Transcriptomic Signatures and Repurposing Drugs for COVID-19 Patients: Findings of Bioinformatics Analyses

29 Pages Posted: 26 Jun 2020 Last revised: 14 Dec 2020

See all articles by Guobing Li

Guobing Li

University of Michigan at Ann Arbor

Shasha Ruan

Wuhan University

Xiaolu Zhao

University of Michigan at Ann Arbor

Qi Liu

Harvard University - Harvard Medical School

Yali Dou

University of Michigan at Ann Arbor - Department of Pathology

Fengbiao Mao

University of Michigan at Ann Arbor

Date Written: June 23, 2020

Abstract

The novel coronavirus SARS-CoV-2 is damaging the world’s social and economic fabrics seriously. Effective drugs are urgently needed to decrease the high mortality rate of COVID-19 patients. Unfortunately, effective antiviral drugs or vaccines are currently unavailable. Herein, we systematically evaluated the effect of SARS-CoV-2 on gene expression of both lung tissue and blood from COVID-19 patients using transcriptome profiling. Differential gene expression analysis revealed potential core mechanism of COVID-19-induced pneumonia in which IFN-α, IFN-β, IFN-γ, TNF and IL6 triggered cytokine storm mediated by neutrophil, macrophage, B and DC cells. Weighted gene correlation network analysis identified two gene modules that are highly correlated with clinical traits of COVID-19 patients, and confirmed that over-activation of immune system-mediated cytokine release syndrome is the underlying pathogenic mechanism for acute phase of COVID-19 infection. It suggested that anti-inflammatory therapies may be promising regimens for COVID-19 patients. Furthermore, drug repurposing analysis of thousands of drugs revealed that TNFα inhibitor etanercept and γ-aminobutyric acid-B receptor (GABABR) agonist baclofen showed most significant reversal power to COVID-19 gene signature, so we are highly optimistic about their clinical use for COVID-19 treatment. In addition, our results suggested that adalimumab, tocilizumab, rituximab and glucocorticoids may also have beneficial effects in restoring normal transcriptome, but not chloroquine, hydroxychloroquine or interferons. Controlled clinical trials of these candidate drugs are needed in search of effective COVID-19 treatment in current crisis.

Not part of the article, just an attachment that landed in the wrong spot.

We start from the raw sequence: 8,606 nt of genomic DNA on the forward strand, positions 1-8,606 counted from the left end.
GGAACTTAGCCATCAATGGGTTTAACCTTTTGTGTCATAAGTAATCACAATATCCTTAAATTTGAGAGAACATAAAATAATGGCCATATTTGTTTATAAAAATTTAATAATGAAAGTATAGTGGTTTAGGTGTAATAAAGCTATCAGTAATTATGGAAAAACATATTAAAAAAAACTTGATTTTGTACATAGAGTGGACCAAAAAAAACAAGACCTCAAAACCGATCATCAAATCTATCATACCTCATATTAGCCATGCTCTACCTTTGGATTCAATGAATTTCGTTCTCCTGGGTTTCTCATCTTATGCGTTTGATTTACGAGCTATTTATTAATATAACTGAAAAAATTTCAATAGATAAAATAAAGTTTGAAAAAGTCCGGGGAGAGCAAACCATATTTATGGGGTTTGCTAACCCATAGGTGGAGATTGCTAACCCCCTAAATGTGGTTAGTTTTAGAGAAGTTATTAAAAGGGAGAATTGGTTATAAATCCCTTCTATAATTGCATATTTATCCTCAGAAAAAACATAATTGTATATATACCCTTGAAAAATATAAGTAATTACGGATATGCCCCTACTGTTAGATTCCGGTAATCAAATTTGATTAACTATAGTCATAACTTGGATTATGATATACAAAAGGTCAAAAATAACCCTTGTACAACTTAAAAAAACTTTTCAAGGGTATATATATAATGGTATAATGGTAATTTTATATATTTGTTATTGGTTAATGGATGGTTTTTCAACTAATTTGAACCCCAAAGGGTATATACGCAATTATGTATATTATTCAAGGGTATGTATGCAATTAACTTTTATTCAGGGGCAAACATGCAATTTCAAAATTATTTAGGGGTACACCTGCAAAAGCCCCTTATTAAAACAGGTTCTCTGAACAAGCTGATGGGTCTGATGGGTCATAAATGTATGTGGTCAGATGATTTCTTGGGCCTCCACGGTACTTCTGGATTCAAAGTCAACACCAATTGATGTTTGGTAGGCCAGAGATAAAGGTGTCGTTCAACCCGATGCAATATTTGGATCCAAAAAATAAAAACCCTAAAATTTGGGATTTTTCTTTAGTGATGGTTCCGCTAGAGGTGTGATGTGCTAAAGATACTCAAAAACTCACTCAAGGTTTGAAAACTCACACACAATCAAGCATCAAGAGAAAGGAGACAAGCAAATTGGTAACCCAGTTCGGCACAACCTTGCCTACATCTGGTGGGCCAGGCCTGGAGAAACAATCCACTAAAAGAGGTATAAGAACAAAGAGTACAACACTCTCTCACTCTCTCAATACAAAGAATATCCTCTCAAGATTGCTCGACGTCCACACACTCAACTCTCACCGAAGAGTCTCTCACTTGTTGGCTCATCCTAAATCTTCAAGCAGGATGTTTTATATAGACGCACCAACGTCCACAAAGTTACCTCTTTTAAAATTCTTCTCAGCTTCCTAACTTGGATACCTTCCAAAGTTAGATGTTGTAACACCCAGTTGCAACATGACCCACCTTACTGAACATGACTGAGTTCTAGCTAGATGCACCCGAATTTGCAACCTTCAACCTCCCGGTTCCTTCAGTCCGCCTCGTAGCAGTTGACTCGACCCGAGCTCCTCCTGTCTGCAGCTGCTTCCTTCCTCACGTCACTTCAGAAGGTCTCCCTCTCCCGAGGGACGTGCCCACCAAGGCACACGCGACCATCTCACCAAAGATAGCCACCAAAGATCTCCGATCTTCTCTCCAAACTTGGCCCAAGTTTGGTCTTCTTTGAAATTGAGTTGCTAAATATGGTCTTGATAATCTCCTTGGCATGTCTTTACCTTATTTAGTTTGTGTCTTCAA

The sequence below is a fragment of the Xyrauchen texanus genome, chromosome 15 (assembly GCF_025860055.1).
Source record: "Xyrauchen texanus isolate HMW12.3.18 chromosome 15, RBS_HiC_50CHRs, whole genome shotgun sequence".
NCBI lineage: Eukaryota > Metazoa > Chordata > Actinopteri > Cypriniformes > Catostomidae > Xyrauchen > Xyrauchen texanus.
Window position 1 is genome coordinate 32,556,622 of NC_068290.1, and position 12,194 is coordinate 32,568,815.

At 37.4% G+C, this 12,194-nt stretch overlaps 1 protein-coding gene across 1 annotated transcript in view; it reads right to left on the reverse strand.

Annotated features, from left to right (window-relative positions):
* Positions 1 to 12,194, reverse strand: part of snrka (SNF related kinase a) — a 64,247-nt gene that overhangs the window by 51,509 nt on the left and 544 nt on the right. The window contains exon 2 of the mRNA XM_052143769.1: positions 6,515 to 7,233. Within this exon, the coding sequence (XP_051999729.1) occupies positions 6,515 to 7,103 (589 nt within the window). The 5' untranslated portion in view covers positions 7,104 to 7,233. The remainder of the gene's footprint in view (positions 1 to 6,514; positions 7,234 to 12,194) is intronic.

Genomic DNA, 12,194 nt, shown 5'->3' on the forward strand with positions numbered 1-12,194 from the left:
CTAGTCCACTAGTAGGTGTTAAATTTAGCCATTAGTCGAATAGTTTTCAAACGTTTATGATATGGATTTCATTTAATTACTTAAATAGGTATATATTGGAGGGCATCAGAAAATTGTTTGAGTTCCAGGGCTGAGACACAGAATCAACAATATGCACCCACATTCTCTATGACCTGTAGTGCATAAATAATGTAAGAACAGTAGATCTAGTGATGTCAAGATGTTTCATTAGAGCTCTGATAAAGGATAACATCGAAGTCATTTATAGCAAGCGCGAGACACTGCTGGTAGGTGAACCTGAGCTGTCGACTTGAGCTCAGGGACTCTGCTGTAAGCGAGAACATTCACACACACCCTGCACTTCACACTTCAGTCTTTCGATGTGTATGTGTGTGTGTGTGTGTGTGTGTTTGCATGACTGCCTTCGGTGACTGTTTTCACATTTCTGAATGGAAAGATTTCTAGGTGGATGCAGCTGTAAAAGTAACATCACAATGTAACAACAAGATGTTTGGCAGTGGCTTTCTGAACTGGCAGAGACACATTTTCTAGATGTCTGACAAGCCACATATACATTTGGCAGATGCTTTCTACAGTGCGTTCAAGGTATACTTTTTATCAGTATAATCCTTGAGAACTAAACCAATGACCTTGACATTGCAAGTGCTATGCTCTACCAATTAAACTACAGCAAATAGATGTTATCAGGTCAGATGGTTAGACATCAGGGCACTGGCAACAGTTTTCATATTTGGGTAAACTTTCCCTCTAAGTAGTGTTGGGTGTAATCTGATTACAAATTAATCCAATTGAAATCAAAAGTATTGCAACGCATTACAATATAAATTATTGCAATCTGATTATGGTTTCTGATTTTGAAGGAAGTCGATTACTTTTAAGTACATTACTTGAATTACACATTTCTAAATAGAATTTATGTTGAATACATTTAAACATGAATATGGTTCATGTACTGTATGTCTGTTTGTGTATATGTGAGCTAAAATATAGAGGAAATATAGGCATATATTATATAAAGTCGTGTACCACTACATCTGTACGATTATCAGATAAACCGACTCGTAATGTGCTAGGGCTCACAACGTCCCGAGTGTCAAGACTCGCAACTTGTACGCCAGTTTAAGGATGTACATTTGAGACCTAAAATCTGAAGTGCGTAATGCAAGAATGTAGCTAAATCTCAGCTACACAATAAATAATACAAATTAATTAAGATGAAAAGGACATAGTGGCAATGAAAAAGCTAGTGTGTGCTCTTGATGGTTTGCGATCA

Note: Funding: No specific grant from any funding agency for this study.

Conflict of Interest: The authors report no conflicts of interest in this work.

Keywords: COVID-19; SARS-CoV-2; Transcriptomic signatures; Immunomodulatory treatments

Suggested Citation

Li, Guobing and Ruan, Shasha and Zhao, Xiaolu and Liu, Qi and Dou, Yali and Mao, Fengbiao, Transcriptomic Signatures and Repurposing Drugs for COVID-19 Patients: Findings of Bioinformatics Analyses (June 23, 2020). Available at SSRN: https://ssrn.com/abstract=3620818 or http://dx.doi.org/10.2139/ssrn.3620818

Guobing Li

University of Michigan at Ann Arbor ( email )

Shasha Ruan

Wuhan University ( email )

Wuhan
China

Xiaolu Zhao

University of Michigan at Ann Arbor ( email )

Qi Liu

Harvard University - Harvard Medical School ( email )

25 Shattuck St
Boston, MA 02115
United States

Yali Dou

University of Michigan at Ann Arbor - Department of Pathology

Ann Arbor, MI 48109,
United States

Fengbiao Mao (Contact Author)

University of Michigan at Ann Arbor ( email )

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